words and photos by Sandy Maxwell
How does an upscale restaurant manage to feel elegant but not at all stuffy or pretentious? A gracious and accommodating staff accompanied by a soundtrack of smooth jazz. Dishes presented at the table with flair and style. Natural light pouring through large windows creating an artful backdrop to beautifully plated food. Located on East Market Street, Marques at the East End strikes this inspiring balance with their Southern Cajun and Creole fusion.
The owner welcomed us enthusiastically and presented his new three-page cocktail list including a good mix of classic and inventive signature drinks. We kept it simple, though, and opted for some bottled beers to sip while perusing the menu. Although the burgers and chicken sandwiches sounded tempting, we were there for some signature cuisine.
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Giving us an indication of good things to come, the fried green tomato appetizer delivered thick, meaty slices of tomato which stood up to the crunchy breading. A generous amount of tangy southern sauce was the perfect complement. The hot crab dip was thick, creamy and held large chunks of crab which we happily piled high atop buttery crostini.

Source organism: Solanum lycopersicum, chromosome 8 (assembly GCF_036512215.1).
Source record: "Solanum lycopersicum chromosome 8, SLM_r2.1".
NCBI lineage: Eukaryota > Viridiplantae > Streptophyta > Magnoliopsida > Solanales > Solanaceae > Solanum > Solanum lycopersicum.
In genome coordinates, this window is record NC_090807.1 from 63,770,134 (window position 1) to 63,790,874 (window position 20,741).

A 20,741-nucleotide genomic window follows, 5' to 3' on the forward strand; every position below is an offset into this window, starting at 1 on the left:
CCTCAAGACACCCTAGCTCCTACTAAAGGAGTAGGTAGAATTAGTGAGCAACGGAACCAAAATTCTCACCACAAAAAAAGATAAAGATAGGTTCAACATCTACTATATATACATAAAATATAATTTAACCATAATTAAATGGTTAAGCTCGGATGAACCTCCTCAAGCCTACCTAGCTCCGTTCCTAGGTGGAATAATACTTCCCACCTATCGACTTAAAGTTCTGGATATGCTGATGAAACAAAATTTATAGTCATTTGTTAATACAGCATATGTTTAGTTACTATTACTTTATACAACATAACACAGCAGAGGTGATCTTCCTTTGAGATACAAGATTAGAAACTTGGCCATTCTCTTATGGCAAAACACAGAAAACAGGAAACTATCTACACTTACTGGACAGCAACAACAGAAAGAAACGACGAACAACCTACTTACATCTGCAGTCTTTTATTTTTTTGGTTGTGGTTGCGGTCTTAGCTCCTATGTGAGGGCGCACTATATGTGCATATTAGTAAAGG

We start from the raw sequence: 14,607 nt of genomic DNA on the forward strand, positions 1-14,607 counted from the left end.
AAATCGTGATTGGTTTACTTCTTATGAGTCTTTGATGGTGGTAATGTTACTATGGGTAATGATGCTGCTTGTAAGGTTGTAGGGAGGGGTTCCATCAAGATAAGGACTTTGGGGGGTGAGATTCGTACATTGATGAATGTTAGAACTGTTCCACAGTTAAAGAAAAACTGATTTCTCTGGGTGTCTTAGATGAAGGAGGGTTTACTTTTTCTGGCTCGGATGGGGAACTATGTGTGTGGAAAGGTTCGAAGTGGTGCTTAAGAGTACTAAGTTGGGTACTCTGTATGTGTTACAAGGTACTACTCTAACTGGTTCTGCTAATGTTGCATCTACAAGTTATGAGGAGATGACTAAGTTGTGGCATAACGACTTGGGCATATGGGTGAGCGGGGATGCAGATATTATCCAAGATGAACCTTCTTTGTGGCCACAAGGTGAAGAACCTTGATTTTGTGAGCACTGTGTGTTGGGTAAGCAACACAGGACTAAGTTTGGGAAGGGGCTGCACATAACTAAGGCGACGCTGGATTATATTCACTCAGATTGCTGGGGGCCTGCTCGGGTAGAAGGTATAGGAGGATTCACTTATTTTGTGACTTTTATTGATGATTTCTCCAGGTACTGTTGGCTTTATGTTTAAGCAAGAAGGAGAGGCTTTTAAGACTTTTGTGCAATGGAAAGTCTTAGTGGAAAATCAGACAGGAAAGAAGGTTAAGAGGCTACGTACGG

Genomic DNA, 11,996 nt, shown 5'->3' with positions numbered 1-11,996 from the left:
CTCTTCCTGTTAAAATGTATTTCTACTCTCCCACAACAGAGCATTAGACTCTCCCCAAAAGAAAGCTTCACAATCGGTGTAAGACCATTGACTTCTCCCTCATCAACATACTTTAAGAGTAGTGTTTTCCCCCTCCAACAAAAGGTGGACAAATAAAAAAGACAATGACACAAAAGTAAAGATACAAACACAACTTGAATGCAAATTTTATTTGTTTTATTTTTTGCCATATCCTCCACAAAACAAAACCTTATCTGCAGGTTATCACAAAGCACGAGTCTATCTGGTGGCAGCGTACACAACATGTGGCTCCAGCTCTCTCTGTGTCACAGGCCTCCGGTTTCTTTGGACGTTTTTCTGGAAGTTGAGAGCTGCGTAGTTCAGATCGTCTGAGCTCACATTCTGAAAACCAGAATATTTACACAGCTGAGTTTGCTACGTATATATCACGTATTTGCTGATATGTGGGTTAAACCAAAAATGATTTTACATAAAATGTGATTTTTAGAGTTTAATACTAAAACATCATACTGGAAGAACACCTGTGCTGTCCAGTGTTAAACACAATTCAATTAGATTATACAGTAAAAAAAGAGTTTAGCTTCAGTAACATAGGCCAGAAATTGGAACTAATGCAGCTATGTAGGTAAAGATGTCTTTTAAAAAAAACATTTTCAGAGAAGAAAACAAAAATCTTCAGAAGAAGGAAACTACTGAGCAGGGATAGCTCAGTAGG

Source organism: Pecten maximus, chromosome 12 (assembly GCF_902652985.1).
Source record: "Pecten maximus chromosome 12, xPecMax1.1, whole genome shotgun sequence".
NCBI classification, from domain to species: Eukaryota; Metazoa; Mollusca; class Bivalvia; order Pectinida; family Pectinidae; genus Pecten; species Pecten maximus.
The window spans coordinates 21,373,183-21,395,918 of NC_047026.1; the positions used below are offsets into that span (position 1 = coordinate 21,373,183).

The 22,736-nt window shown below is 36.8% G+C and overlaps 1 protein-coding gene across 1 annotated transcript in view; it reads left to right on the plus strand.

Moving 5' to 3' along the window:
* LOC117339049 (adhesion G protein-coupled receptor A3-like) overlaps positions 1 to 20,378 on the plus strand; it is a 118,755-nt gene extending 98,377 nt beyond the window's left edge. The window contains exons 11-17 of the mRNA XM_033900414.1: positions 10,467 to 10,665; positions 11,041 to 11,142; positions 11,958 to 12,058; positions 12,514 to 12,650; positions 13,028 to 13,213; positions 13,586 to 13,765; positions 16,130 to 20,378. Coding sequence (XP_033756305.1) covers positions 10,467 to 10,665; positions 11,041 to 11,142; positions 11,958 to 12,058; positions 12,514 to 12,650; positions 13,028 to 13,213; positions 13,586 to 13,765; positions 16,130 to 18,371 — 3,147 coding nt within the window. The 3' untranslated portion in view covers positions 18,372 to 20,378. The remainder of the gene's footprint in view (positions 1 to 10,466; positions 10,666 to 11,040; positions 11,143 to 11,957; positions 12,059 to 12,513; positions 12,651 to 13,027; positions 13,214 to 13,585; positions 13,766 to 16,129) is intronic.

Often overlooked, the true test of a restaurant is their side salad. A boring, carelessly made salad can sometimes sabotage a good meal. Thankfully, our server brought us salads that were impeccably crisp and fresh. Chunky cucumbers, tomatoes and shredded carrots were piled atop greens which had neither a wilted nor bitter leaf.
The entrees came out quickly after; each dish clearly made with careful consideration and love. Shrimp and grits incorporated a wonderful blend of textures with rich, velvety grits and smoky, crunchy bacon. The shrimp were plump and firm with a satisfying bite. The smothered pork chop was tender and juicy, covered in a brown gravy that made me want to go check if my grandma was in the kitchen. Upon request, our server provided a side of bread so we could sop up every last drop. Sides of savory mac and cheese and green beans added to the nostalgic feel. Blackened chicken pasta had sizeable and juicy pieces of chicken that were spicy and flavorful, as opposed to just charred, which some restaurants often try to pass off as Cajun fare. Hefty slices of peppers and sundried tomatoes stood up to the bold and plentiful sauce.
As content as we were, we couldn’t resist ordering a side of the bleu cheese coleslaw. With sweet, classic slaw and a thick layer of fresh bleu crumbles, this is decidedly for bleu cheese fanatics only. If you fit the bill, don’t pass this one up. A delicately spiced sweet potato bar with a soft crumbly crust rounded out the meal leaving the pleasant taste of nutmeg and cardamom lingering on our tongues.
From the ambiance right down to the last morsel of food, everything about our evening at Marques succeeded at being chic yet easygoing. Tables are appropriately placed for social distancing and the restaurant allows enough space so diners who might be nervous about crowds can have a comfortable experience throughout. Carry-out is available for those who prefer not to dine in. Closed on Mondays, Marques is open from 11-8 Tuesday through Sunday, with a happy hour from 4-7.